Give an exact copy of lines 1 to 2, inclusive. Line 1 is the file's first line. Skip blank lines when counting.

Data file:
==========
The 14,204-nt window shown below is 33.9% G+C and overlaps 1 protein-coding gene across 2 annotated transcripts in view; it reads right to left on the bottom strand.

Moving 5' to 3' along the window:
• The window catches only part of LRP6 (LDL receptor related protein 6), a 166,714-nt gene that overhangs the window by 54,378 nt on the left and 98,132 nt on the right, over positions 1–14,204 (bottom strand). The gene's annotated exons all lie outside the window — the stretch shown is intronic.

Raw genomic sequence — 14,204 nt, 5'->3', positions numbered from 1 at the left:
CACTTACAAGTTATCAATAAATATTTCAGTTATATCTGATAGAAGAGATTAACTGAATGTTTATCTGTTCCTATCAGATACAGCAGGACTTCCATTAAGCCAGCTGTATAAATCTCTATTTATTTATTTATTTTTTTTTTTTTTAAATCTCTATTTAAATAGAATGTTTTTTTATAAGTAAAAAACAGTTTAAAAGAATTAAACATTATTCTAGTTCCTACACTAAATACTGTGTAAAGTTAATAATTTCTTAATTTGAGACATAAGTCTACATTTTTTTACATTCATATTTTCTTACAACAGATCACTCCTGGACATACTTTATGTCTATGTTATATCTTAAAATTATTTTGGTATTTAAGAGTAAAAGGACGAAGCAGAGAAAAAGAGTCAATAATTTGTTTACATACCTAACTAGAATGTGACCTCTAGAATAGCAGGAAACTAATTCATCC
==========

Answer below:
The 14,204-nt window shown below is 33.9% G+C and overlaps 1 protein-coding gene across 2 annotated transcripts in view; it reads right to left on the bottom strand.

Moving 5' to 3' along the window: